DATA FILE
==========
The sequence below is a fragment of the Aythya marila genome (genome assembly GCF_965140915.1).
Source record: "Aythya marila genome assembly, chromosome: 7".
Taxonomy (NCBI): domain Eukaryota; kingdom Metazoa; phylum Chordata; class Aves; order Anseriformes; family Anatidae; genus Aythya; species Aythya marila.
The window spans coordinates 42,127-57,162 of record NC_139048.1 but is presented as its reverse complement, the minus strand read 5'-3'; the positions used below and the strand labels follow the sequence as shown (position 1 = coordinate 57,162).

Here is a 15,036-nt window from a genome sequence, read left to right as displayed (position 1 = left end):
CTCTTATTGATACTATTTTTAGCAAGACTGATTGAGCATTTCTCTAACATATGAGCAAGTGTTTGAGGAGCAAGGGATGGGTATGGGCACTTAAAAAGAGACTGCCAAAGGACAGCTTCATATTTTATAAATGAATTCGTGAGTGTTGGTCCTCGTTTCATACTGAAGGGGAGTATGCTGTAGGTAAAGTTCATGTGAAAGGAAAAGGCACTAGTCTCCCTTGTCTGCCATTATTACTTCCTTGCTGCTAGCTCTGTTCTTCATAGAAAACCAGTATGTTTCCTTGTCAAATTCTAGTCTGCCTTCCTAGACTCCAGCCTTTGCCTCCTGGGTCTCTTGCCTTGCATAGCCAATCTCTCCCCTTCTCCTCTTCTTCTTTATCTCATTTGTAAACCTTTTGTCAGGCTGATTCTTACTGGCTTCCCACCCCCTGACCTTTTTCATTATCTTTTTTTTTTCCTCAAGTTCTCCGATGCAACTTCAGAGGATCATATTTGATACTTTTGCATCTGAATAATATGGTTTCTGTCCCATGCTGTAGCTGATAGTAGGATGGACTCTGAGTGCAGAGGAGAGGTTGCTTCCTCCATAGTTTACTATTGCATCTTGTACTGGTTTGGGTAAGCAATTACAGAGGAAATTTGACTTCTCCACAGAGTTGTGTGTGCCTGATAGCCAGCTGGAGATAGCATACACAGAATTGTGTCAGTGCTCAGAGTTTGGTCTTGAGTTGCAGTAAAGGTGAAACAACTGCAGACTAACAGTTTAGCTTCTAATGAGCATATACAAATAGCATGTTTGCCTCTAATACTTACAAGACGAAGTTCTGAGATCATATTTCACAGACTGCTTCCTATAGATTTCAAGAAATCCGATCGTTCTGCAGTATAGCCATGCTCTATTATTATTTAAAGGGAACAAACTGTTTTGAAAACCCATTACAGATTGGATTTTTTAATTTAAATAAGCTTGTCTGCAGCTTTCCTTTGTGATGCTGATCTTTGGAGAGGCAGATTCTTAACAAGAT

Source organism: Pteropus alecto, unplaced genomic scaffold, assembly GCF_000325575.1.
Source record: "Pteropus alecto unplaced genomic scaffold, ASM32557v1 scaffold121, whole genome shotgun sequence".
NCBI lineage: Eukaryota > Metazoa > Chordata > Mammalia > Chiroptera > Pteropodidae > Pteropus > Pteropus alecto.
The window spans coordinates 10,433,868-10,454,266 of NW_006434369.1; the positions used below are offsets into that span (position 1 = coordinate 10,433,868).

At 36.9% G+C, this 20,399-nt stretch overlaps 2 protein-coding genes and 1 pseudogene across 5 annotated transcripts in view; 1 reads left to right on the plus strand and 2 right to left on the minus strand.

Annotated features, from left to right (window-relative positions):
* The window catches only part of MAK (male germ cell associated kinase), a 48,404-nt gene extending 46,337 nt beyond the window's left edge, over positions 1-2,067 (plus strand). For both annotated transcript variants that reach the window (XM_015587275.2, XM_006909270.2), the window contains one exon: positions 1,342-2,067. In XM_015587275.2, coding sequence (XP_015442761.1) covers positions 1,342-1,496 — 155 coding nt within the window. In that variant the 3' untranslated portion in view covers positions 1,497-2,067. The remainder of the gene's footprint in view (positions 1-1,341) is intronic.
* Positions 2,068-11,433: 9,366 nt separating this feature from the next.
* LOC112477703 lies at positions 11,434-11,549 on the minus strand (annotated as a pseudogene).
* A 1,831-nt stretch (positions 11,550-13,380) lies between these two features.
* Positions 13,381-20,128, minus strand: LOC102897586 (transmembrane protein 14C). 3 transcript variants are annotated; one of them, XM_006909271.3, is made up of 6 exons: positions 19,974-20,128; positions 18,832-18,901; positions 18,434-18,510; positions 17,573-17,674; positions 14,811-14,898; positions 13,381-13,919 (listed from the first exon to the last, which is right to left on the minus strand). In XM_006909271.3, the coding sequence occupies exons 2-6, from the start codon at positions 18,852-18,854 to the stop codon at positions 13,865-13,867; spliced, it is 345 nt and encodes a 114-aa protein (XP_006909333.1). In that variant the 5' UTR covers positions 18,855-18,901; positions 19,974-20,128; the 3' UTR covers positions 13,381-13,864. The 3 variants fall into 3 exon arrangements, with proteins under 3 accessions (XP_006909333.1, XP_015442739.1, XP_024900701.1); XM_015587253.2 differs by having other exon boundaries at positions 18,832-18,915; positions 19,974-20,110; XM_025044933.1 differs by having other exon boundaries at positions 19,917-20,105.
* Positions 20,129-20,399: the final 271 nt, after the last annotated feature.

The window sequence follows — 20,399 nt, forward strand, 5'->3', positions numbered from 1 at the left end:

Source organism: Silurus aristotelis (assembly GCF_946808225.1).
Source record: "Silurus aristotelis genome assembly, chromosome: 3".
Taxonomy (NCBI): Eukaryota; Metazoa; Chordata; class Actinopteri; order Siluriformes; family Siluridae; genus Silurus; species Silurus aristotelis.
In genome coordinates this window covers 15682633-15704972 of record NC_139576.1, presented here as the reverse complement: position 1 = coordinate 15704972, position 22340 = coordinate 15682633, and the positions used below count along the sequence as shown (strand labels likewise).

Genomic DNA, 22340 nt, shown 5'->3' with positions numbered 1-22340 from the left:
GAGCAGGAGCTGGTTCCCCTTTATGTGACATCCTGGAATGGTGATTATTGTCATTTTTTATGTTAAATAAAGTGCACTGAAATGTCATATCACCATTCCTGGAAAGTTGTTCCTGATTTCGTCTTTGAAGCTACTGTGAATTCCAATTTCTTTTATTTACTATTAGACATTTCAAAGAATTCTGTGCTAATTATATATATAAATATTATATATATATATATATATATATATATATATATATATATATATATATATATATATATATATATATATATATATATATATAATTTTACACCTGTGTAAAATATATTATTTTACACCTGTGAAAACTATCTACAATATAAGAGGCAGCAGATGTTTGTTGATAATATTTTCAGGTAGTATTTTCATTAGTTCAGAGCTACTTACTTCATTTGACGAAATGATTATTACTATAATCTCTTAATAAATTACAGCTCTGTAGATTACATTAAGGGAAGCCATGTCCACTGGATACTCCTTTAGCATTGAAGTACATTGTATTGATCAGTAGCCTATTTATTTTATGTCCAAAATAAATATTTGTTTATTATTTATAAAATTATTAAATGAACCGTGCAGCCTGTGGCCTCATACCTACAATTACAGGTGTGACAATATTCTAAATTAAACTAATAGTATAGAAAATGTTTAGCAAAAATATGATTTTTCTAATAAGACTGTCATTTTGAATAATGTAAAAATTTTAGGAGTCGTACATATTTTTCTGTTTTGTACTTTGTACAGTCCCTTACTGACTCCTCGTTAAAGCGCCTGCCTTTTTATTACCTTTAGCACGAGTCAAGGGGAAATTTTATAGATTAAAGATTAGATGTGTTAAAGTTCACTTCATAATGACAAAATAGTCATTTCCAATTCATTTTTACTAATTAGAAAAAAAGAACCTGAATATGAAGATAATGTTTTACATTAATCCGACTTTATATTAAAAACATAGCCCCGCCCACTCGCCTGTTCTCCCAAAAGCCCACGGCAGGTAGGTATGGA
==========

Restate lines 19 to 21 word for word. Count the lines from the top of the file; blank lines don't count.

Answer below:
The window sequence follows — 20,399 nt, forward strand, 5'->3', positions numbered from 1 at the left end:

Source organism: Silurus aristotelis (assembly GCF_946808225.1).
Source record: "Silurus aristotelis genome assembly, chromosome: 3".